Jeffrey Johnson is a legal writer with a focus on personal injury. He has worked on personal injury and sovereign immunity litigation in addition to experience in family, estate, and criminal law. He earned a J.D. from the University of Baltimore and has worked in legal offices and non-profits in Maryland, Texas, and North Carolina. He has also earned an MFA in screenwriting from Chapman Univer...

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UPDATED: Feb 16, 2020

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Separations and divorce are of course common in every state, but what you may not know is that each state has its own very unique laws and rules governing the process. What are the New Hampshire divorce laws? What are the requirements for getting a divorce in New Hampshire? Is mediation a requirement before you can get a divorce in New Hampshire? What is the law on New Hampshire annulments? Find the answers to your New Hampshire divorce questions here.

New Hampshire Legal Separation:

Legal separations are allowed in New Hampshire, and are granted on the same grounds as divorces (see “Grounds for Divorce” below). In addition, nearly all issues resolved in divorce can also be resolved via individual maintenance agreements in legal separations.

Grounds for Divorce/Fault – No Fault:

New Hampshire has both fault and no-fault grounds for divorce. No-fault divorces require a mere showing of the “irretrievable breakdown of the marriage.” On the other hand, divorce based on fault grounds requires much more specificity. Fault-based grounds may include: adultery, the “intolerable behavior” of a party, abandonment for more than six months, both parties agreeing to the dissolution of the marriage and living separate and apart for more than one year, or both parties having already lived separate and apart for more than two years.

Residency/Where to File for Divorce:

To file for divorce, either party must have been a resident of New Hampshire for at least one year before filing, and the petition must be filed in the circuit court with jurisdiction over the New Hampshire county in which either party resides.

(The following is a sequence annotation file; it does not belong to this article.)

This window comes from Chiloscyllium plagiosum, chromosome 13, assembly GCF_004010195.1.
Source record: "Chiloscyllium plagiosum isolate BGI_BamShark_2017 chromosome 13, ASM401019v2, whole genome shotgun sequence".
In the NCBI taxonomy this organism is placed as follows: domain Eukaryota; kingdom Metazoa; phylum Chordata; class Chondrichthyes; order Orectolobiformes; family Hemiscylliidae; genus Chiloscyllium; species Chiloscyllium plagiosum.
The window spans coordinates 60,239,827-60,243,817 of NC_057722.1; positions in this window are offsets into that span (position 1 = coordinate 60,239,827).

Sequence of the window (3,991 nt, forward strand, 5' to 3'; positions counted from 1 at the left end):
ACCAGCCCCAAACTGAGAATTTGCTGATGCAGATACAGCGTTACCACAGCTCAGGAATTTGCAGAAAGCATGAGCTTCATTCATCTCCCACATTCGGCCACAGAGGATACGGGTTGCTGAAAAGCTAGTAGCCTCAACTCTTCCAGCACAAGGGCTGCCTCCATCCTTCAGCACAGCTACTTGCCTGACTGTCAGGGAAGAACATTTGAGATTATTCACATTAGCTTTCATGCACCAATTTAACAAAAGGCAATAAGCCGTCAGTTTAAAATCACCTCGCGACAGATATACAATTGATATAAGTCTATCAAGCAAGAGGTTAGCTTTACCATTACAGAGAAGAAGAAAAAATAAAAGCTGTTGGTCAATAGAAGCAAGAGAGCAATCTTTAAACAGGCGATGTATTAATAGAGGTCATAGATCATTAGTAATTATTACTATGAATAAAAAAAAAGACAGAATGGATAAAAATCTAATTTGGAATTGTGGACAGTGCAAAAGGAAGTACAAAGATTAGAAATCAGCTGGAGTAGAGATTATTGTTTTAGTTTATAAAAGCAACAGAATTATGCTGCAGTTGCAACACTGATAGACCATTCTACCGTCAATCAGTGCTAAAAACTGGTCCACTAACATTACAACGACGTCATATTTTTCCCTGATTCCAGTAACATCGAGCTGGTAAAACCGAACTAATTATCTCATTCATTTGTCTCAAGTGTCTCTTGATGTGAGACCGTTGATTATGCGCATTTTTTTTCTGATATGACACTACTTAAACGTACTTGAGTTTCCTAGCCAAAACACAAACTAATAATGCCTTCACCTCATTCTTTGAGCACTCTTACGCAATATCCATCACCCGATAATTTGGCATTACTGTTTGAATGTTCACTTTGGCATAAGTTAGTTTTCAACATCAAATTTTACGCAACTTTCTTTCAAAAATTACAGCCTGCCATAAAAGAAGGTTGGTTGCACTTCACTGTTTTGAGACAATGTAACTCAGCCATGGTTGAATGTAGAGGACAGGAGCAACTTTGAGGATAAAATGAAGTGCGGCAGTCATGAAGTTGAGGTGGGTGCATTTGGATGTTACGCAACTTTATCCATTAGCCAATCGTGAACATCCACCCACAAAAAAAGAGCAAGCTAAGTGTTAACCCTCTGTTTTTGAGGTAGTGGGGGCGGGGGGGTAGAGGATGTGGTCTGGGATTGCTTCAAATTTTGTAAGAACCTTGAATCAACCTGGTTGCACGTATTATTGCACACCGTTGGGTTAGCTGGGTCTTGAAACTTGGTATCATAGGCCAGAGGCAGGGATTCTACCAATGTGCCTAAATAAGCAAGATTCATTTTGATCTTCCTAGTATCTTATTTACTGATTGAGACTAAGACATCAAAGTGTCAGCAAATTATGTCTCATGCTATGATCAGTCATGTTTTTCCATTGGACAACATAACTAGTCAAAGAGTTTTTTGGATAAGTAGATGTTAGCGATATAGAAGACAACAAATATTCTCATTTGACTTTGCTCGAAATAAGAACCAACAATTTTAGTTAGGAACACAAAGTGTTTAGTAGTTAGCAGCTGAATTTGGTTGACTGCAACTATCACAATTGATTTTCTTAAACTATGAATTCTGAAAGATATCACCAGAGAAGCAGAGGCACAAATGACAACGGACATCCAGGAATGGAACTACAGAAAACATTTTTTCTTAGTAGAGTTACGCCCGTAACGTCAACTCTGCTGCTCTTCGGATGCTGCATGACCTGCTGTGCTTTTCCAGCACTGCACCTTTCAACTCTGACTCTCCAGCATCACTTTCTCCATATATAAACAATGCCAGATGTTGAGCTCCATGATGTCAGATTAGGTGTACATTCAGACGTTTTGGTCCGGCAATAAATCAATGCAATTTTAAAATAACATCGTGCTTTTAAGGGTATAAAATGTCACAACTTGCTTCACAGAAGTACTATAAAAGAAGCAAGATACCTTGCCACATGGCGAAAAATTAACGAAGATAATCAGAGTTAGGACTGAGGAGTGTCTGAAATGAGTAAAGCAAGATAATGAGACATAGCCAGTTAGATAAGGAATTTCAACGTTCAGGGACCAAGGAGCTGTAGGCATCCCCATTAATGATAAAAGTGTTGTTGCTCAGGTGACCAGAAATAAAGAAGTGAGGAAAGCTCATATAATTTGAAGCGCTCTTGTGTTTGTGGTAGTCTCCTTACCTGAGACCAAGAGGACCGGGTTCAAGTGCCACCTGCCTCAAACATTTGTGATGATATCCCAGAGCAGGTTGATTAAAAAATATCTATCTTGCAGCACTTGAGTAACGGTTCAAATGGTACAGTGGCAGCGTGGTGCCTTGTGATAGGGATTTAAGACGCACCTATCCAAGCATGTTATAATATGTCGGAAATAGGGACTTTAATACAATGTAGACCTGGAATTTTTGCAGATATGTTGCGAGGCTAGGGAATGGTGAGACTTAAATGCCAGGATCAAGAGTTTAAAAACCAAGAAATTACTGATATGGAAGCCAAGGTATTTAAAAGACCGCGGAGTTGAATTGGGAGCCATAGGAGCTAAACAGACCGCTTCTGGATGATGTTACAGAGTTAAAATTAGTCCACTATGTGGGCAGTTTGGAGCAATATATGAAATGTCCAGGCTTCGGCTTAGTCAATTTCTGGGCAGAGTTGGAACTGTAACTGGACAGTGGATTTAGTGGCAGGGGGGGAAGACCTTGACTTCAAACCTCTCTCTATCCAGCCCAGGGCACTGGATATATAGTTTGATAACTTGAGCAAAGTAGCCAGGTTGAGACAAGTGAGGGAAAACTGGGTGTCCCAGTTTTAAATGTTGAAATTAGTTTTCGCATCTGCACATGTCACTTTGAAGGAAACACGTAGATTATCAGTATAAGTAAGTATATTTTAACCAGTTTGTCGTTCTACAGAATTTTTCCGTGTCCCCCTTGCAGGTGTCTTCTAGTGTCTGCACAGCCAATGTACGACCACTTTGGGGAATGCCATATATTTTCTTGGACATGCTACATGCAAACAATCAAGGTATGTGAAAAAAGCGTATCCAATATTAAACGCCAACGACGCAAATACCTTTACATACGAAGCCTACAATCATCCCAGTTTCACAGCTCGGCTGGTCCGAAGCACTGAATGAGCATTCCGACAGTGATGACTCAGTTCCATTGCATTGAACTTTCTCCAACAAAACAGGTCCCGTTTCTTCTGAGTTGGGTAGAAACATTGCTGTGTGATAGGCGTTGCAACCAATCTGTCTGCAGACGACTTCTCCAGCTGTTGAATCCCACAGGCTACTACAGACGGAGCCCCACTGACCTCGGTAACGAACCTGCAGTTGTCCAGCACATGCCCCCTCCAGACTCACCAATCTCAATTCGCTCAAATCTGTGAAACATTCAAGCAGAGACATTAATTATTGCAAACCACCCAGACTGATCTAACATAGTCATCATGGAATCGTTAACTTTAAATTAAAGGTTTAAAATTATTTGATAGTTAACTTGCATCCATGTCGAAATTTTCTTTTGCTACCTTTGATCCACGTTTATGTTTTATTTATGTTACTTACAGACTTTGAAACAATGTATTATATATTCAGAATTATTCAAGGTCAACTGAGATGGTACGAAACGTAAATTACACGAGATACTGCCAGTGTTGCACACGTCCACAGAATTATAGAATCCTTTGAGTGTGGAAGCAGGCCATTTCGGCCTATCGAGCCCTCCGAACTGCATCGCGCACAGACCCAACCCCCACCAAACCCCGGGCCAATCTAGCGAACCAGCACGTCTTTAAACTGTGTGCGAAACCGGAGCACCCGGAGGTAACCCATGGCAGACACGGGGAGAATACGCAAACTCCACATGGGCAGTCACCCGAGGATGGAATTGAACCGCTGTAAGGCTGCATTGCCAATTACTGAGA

Availability of Simplified or Special Divorce Procedures:

Joint petitions may be filed in which both parties are referred to as “co-petitioners” rather than “petitioner” and “respondent.” Some counties in New Hampshire also allow settlements and pre-printed forms, both of which allow for a faster and easier marriage dissolution. See your local court clerk for details and more information.

New Hampshire Divorce/Child Support/Child Custody Lawyers:
Find an experienced New Hampshire Divorce Attorney at AttorneyPages.com
Find an experienced New Hampshire Child Support or Custody Lawyer at AttorneyPages.com
How a Family Lawyer Can Help

Divorce Mediation in New Hampshire:

For marriages with children, the court has the right to order a reconciliation conference and/or counseling for the children, which would likely involve the services of a well-trained, court-appointed mediator. In addition, if there are issues that could be resolved and agreed upon amicably through mediation, the court is likely to order mediation rather than putting the parties, the courts, and especially the children through a prolonged and tense litigation.

New Hampshire Annulment:

An annulment is a court declaration that your marriage is legally invalid. In other words, rather than ending a marriage via divorce, an annulment is a declaration that the marriage was never valid to begin with. Reasons for an annulment may include: fraud, duress, one party’s minor status, or consanguinity.

New Hampshire Online Divorce Services:

LegalZoom.com – An online documentation service that helps users file for divorce.
CompleteCase.com– Offers an affordable way to file for uncontested divorces online.

New Hampshire Divorce Laws: Click below to find the New Hampshire Divorce information you’re looking for:
New Hampshire Divorce Law, Lawyers & Attorneys
New Hampshire Divorce & Finances
New Hampshire Child Custody & New Hampshire Child Support
New Hampshire Divorce Laws & Resources